Wednesday, January 7, 2015

2015 Baseball Hall of Fame ballot

I did a few posts on this subject 2 years ago and I feel pretty much the same now.
In order to get in, you need 1 of 2 things:
1- An exceptionally high peak in which you were among the best in the game for 7-8 years before tailing off and having your career cut short due to injury

2- Longevity.  You play at a high level for 16-20 years with a good but not exceptional peak and when your career is done, you have the key milestones such as 3,000 hits, 500 HRs and 275 wins.

Look back to my early 2013 posts for more on this subject but on this post, I'll just deal with the 2015 ballot here.  I don't think that every player that's ever been inducted is deserving but I do agree with all 4 choices this time around.

Randy Johnson- YES.  No brainer.
Pedro Martinez- YES.  Clear example of case #1
Craig Biggio- YES.  Clear example of case #2
John Smoltz- YES.  I wasn't sure he'd get in on the 1st ballot but I'm glad he did.  His dominance as both a starter and a closer seals the deal.

Now, the ones that did not make it:
Jeff Bagwell and Mike Piazza- I've been on the fence about these 2 for a long time.  Both have the numbers but are suspected PED users.  Both have admitted to using Andro, a pre-cursor to testosterone, which was not illegal but may have been a cover for harder drugs as was the case with McGwire.  Bagwell dropped off after testing began but was hampered by a back injury the ultimately ended his career.  Piazza also dropped off but that's common for a Catcher in his mid-30s and his numbers remained respectable until a mediocre final season at 36.  Neither tested positive nor were they listed in the Mitchell report. Innocent until proven guilty.  I've got to say YES.

Tim Raines- NO.  Had an excellent peak but was only superstar caliber for 5 years and really only had 1 more great year after the age of 30.  Hung on until age 41 but was a platoon player over the last 4-5 years.  If he had 2 more MVP type seasons or compiled another 300 hits, he's in but as it is, he's short.  By comparison, his offensive numbers are only slightly better than Kenny Lofton who was one and done.  Lofton was also the better defensive player of the two.

Curt Schilling- NO.  Several outstanding seasons and was sensational in the post-season but simply lacked the durability and consistency.    In 20 years in MLB, he only made 25+ starts 10 times and had a few downright ugly seasons.  He's another player that needed another 2 great years or stayed healthy enough to compile another 35-40 wins.  Numbers are similar to HOFer Don Drysdale, who I don't think belongs for the same reasons.  A more contemporary comparison is Kevin Brown, who was one and done.

Bonds and Clemens- NO.  Unlike McGwire and Sosa, these 2 have a case because they were not dopers for their entire careers and were close to HOF level before they started.  Had they simply hung on as "average" players for another 4 years, they'd be no brainers but as it is, I'm adamant about no cheaters in the HOF.  Remember the character, integrity, sportsmanship clause.  For the record, I would have also voted against spitball pitcher Gaylord Perry as well.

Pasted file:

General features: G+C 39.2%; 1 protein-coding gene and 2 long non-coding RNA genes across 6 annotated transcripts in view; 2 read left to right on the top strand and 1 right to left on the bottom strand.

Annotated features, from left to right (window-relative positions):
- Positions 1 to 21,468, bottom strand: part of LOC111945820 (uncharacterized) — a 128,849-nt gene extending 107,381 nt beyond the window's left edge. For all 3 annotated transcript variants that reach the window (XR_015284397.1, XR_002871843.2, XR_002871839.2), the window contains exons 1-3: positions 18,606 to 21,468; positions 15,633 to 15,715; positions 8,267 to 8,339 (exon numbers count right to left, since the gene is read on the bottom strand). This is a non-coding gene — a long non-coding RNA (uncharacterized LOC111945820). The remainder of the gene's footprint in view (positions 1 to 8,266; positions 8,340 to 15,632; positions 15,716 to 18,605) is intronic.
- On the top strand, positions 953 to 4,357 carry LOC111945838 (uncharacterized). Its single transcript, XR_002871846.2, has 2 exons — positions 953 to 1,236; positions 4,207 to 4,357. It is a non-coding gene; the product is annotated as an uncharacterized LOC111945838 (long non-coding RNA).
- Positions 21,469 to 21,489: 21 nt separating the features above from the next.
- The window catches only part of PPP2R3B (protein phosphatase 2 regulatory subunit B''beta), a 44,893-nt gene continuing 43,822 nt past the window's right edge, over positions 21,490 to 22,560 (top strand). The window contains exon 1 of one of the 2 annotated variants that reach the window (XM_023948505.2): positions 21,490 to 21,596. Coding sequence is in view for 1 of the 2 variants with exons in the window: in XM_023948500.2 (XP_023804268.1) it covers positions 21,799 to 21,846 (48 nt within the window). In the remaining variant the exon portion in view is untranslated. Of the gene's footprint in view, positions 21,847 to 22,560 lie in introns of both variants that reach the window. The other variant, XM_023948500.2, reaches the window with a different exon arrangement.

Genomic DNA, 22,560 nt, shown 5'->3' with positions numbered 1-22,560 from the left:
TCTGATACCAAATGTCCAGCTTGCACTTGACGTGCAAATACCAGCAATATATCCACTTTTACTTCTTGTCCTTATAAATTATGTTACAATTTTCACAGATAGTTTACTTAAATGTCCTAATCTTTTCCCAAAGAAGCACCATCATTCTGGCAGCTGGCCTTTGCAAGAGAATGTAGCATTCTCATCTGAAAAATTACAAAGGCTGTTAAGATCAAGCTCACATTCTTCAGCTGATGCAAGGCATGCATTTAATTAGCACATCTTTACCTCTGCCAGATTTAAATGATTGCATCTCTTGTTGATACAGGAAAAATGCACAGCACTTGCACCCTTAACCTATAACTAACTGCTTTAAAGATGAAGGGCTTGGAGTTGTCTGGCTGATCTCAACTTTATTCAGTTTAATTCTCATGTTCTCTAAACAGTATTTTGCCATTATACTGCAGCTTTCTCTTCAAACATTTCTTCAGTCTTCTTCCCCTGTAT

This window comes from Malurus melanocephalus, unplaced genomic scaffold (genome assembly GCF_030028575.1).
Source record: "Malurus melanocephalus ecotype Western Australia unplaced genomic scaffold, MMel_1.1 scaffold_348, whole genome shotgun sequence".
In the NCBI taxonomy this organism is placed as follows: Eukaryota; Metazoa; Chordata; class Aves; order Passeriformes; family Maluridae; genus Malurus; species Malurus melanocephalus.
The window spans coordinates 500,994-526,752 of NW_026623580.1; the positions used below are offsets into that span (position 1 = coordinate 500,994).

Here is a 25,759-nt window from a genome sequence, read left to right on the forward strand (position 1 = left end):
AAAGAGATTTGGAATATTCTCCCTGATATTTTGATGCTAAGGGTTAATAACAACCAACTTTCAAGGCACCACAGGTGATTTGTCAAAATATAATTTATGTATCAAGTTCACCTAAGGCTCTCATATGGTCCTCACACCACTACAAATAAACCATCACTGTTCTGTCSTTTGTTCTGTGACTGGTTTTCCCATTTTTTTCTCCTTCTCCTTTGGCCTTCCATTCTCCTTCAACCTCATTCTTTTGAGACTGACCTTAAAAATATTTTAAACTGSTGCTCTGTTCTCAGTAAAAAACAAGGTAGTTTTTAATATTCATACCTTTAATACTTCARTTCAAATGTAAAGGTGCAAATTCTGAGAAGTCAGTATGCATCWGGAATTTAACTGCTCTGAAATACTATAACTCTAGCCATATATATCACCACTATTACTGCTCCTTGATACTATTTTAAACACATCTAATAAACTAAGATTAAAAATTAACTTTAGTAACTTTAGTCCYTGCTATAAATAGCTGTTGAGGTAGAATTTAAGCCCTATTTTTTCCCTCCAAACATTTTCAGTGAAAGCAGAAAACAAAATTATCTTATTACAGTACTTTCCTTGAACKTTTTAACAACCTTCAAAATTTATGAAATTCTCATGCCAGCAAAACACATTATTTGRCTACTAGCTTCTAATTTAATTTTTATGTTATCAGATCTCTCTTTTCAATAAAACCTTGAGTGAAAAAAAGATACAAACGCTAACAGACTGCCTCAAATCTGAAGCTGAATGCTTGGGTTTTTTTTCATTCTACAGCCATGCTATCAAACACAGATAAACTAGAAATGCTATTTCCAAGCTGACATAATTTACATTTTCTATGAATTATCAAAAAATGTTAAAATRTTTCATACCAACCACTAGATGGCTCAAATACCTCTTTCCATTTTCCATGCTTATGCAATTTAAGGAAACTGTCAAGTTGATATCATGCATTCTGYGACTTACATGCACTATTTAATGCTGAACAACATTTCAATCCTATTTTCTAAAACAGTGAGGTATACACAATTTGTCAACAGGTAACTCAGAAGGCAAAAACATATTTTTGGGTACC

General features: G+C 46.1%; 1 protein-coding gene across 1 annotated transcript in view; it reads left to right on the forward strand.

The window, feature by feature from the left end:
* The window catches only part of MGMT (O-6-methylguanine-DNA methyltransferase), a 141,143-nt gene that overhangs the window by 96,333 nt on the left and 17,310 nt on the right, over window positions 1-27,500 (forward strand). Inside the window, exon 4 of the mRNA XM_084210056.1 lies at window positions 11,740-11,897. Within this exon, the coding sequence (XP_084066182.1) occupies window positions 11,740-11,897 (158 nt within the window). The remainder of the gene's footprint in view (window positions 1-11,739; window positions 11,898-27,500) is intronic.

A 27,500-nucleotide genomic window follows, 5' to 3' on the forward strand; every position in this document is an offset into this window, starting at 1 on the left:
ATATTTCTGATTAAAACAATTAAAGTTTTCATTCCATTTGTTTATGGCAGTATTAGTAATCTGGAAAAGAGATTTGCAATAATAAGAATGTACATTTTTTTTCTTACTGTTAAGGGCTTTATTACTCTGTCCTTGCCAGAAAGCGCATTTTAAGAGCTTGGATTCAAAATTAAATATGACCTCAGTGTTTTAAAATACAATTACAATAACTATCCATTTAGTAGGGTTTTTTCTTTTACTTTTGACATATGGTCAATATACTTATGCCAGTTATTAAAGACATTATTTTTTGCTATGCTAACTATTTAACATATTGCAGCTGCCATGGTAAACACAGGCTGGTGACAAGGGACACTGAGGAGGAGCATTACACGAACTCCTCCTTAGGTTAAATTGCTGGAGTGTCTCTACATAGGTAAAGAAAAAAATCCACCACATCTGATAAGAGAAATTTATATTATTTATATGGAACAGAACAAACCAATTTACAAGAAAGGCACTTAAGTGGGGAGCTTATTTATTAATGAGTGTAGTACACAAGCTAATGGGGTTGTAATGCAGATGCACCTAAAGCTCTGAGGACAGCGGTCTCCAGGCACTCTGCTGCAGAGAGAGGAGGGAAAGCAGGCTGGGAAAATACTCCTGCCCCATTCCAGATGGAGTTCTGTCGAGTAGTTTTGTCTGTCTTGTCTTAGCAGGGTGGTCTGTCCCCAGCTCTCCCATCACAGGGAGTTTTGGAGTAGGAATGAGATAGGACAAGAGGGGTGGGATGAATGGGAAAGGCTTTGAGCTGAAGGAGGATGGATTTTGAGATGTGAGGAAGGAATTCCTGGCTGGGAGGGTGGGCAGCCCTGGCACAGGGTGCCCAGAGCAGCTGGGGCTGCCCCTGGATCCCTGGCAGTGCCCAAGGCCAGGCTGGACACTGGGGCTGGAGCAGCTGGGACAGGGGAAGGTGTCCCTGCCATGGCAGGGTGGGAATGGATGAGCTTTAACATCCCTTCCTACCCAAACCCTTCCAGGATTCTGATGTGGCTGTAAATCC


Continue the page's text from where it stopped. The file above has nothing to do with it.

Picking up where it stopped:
Mike Mussina- YES.  I'm puzzled as to why he hasn't gotten more support.  270 wins and a very high winning percentage in an era with few complete games.  ERA is a bit high but inflated by pitching in the steroid era and the offensive heavy AL East.  Jack Morris got as high as 67% and Moose's numbers are superior in every category.  I think he'll see a rise in coming votes.

Edgar Martinez and Larry Walker- NO.  These 2 have interesting cases and I could change my mind especially about Martinez.  In terms of milestones, both are well short of 500 HR and 3,000 hits but really shine in terms of BA/OBP/SLUG.  However, at the end of the day, neither had a peak impressive enough for a YES after such a short career.  Once again, 5 top 10 MVP  seasons is usually not enough.  You need 7.  Both had less than 7,500 ABs and if they had maintained the same production over another 2,000 ABs, it's a different story.

Jeff Kent- YES.  One of the best offensive 2B in history.  Ryne Sandberg got in on his 3rd try and Kent is far superior offensively. Finished with an even .500 slugging and 377 HRs despite not reaching MLB until age 24.  With 400 HRs, he's in for sure but the voters may not agree.

Fred McGriff- YES.  I feel pretty strongly about his case.  Robbed of 500 HRs by the players strike and was overshadowed by cheaters such as McGwire, Palmeiro and Giambi at his position.  Class act and deserving in my book.

Gary Sheffield- NO.  Connected to steroids through the BALCO scandal.  Did not like him when he played because he made numerous racially charged statements throughout his career.  509 HRs with a solid BA and over 2500 hits would be enough without the steroids.

McGwire and Sosa- Hell NO!

Garciaparra- NO.  As is the case all too often, a short career with only a few outstanding seasons.

Lee Smith- NO. When evaluating closers, I'm not overly impressed with the number of saves. I want to see "lights out" domination because the inning total is so low. I'd like to see a career ERA south of 2.50 and a WHIP close to 1.00. Smith falls well short. I would vote YES on Mariano Rivera and Billy Wagner and leaning towards YES on Trevor Hoffman.

Carlos Delgado- NO.  While I don't think he's HOF material, I would have liked to have seen him get a longer look.  473 HR total despite an early retirement due to injuries.  30+ HR for 10 straight seasons with no drop off after steroid testing and he's one and done.  That's harsh.

Alan Trammell- NO.  Well short of Barry Larkin's numbers.  A very good but not great career.

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